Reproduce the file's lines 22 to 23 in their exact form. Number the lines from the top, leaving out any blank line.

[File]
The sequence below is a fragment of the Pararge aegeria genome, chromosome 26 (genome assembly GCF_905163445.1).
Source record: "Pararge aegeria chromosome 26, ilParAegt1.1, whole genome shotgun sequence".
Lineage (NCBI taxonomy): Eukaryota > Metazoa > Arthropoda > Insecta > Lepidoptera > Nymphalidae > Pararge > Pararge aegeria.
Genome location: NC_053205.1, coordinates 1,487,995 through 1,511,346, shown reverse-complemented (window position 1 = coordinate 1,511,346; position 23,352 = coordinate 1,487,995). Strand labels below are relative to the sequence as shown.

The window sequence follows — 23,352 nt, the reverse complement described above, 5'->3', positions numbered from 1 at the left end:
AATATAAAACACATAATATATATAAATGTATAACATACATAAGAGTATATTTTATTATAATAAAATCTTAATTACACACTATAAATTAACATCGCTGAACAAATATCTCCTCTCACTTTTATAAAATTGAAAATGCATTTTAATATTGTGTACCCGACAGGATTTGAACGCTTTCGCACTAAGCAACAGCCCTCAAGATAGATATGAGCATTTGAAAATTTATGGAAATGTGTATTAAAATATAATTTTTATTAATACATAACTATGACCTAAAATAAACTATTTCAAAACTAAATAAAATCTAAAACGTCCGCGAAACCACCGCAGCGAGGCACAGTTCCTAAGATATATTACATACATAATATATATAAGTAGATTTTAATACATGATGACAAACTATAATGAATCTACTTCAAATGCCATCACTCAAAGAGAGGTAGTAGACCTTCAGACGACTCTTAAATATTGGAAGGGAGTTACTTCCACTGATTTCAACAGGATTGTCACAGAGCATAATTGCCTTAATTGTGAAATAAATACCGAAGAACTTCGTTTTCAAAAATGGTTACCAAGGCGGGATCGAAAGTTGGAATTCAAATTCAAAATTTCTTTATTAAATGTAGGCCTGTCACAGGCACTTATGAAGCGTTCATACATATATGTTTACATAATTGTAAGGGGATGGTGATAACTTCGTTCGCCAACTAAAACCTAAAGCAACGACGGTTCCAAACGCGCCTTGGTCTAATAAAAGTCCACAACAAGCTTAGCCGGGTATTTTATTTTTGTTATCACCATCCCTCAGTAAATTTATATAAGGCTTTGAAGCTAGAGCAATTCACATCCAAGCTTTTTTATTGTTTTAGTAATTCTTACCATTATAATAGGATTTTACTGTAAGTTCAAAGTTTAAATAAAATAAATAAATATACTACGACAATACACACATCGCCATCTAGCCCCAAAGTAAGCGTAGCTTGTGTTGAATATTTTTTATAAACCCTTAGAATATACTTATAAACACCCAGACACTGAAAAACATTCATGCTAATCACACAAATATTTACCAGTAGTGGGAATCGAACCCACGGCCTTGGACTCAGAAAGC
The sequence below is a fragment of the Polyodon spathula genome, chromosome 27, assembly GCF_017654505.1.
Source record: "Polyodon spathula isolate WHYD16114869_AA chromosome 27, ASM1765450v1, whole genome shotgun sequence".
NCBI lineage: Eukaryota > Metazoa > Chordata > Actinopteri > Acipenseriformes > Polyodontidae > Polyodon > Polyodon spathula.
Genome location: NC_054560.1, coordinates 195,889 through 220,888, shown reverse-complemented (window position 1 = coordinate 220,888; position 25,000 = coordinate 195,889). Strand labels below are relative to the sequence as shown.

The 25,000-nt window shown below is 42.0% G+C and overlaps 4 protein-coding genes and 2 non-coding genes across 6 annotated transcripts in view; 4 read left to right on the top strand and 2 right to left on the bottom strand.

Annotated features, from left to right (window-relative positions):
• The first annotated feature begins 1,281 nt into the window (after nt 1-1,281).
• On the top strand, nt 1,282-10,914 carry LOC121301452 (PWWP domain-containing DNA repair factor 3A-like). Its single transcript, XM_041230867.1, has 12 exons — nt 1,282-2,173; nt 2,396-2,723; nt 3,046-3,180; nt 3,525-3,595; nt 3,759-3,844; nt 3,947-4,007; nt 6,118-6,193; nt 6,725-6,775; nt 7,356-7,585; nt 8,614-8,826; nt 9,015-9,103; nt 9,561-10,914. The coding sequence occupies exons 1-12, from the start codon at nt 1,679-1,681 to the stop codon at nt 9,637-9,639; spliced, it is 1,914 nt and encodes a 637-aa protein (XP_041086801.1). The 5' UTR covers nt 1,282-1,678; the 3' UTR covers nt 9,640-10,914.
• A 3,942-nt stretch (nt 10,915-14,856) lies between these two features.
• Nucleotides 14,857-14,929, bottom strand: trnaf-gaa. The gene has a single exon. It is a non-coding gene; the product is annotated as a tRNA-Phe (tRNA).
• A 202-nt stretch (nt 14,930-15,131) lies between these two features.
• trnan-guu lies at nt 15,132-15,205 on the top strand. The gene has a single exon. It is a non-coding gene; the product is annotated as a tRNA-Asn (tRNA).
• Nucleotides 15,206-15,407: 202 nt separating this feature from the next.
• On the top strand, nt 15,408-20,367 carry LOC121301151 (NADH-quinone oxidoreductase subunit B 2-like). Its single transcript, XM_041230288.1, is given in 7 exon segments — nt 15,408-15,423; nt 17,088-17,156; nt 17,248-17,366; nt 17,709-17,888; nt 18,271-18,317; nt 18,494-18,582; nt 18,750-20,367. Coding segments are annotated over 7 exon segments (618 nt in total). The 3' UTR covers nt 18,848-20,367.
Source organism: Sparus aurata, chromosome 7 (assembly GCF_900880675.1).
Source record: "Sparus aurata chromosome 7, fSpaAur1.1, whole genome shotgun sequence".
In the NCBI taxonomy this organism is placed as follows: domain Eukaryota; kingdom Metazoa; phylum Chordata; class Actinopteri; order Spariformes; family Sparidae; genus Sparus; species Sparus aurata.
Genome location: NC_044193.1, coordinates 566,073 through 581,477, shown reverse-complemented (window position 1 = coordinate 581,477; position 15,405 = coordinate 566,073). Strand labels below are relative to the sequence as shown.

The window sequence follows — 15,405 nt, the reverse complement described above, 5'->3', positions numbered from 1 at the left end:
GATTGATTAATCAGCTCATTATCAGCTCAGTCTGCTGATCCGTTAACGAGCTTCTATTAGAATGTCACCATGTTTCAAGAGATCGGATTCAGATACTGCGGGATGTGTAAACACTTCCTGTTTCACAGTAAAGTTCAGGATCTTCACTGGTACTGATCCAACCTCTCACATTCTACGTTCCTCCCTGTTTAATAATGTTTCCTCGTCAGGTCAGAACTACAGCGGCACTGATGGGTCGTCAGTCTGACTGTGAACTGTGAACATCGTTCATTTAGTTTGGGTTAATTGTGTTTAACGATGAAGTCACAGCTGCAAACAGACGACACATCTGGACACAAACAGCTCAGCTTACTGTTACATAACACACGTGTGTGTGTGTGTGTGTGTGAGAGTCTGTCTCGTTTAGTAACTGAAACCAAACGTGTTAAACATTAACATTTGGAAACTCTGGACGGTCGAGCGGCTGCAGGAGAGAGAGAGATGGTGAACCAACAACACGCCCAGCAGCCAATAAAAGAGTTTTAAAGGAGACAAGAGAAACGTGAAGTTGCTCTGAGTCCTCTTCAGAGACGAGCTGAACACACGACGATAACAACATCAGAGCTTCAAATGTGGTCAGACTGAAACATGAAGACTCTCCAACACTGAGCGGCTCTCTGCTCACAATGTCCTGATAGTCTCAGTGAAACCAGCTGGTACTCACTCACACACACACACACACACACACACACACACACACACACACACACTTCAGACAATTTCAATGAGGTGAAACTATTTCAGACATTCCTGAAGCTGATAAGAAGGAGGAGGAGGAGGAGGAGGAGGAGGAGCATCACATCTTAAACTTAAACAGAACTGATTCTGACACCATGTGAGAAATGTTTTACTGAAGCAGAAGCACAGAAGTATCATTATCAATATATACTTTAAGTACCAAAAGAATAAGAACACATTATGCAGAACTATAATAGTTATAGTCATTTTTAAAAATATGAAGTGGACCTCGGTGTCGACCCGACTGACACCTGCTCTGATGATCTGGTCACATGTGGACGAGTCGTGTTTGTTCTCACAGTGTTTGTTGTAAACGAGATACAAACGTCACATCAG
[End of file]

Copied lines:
Source record: "Sparus aurata chromosome 7, fSpaAur1.1, whole genome shotgun sequence".
In the NCBI taxonomy this organism is placed as follows: domain Eukaryota; kingdom Metazoa; phylum Chordata; class Actinopteri; order Spariformes; family Sparidae; genus Sparus; species Sparus aurata.